BTW, the “sprouts” (usually called suckers) growing from the base of the cut trees will grow into weedy shrubs – not healthy trees.  Many plants and shrubs can be cut to the ground and grow back as good as new; trees can’t.  It may look as if the slope is recovering, but a blanket of green growth can be misleading.  The cut trees will not regenerate as new trees, and much of the “lush” groundcover is likely weedy, invasive species.  Clearcutting does not encourage a natural ecosystem, so yes – the trees were murdered.

    • dsa September 23, 2016 (11:01 am)

      Good grief, give the trees some credit for survival.

  • steve September 23, 2016 (8:46 am)

    I think most of these trees will grow back completely if they just let nature take its coarse. I know everyone wants to hang these guys,  but the roots are still there.  In 3 to 5 years these trees should be back to their normal sizes. Just don’t dig up the stumps, they’ll be ok.

    On a side note, does anyone remember this Judge that did the same thing. No criminal penalties for the judge, of course.


  • PonderosaPine September 23, 2016 (8:59 am)

    I am surprised no one has made the connection yet to the Oso slide.  I walked by this site last night.  It is right above Admiral Way SW where cars line up every morning waiting to get on the bridge.  On the other side of Admiral, there are family homes.  Family homes lie to the north of this cutting and their foundations could be undermined.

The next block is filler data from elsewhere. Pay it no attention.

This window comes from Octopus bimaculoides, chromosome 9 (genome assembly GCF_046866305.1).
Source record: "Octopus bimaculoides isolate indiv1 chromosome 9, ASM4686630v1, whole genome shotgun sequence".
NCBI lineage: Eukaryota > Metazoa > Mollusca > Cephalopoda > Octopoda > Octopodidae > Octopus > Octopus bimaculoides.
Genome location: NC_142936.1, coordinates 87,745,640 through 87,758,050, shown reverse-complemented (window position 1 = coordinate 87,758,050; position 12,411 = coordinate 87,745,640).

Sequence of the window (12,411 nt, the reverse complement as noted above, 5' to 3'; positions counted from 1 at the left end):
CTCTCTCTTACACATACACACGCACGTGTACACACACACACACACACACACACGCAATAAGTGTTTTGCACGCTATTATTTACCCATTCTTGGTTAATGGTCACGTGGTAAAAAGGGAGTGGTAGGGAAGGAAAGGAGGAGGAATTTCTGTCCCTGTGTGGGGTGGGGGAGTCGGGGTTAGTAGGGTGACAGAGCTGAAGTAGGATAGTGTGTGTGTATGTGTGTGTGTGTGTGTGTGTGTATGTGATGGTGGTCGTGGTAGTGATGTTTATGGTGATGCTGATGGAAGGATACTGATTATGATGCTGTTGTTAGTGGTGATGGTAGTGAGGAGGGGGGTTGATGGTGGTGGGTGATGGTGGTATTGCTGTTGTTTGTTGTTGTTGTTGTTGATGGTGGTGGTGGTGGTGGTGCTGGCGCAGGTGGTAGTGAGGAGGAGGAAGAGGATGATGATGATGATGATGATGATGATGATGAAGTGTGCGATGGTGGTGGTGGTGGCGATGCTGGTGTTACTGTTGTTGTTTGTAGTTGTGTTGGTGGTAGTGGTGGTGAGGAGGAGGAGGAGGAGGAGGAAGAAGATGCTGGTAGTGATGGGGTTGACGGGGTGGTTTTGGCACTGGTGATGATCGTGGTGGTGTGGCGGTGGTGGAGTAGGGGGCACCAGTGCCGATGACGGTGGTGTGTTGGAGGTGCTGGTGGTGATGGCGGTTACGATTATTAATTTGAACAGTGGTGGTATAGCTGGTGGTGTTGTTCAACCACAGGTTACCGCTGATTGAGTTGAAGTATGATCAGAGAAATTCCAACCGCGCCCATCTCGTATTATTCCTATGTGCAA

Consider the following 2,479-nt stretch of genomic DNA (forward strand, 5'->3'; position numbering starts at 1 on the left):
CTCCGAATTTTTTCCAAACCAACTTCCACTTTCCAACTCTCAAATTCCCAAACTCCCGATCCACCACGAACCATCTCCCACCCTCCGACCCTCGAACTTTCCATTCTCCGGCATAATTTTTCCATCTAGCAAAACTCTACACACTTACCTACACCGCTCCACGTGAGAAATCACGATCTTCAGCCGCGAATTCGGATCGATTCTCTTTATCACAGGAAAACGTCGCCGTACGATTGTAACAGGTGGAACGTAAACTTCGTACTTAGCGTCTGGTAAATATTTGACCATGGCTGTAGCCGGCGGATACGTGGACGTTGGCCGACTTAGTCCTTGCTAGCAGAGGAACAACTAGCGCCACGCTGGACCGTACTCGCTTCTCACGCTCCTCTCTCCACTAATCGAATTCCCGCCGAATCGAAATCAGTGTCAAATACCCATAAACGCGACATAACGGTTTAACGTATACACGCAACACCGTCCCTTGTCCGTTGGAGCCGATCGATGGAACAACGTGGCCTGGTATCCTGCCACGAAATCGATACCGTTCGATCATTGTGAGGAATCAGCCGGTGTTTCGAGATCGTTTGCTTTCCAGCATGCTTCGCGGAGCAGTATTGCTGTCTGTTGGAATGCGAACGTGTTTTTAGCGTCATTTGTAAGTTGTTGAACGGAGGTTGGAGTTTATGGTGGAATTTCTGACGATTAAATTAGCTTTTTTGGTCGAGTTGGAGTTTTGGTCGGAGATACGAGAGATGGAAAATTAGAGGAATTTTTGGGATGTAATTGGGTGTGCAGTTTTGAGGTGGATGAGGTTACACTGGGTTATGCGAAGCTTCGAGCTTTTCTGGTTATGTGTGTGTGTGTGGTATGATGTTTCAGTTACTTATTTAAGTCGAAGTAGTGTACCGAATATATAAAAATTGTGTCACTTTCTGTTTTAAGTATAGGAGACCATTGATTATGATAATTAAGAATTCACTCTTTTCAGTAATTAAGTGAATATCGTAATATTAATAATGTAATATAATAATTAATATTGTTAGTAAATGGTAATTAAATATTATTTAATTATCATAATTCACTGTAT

I am very disappointed not only In the actions of the home owners but the inaction of the City as well.  People’s lives have been put at risk.  Why does it take the media to initiate action from the City?  Where is the leadership from our Mayor?

  • anonyme September 23, 2016 (9:34 am)

    Steve, are you an arborist?  Trees do not grow back from stumps merely because the roots remain.   Nor does any tree I’m aware of grow back to “normal size” in 3-5 years.   Even most of the fastest growing trees attain a growth rate of about 3′ per year.  Trees are not just large shrubs, although many uneducated “tree trimmers” treat them that way.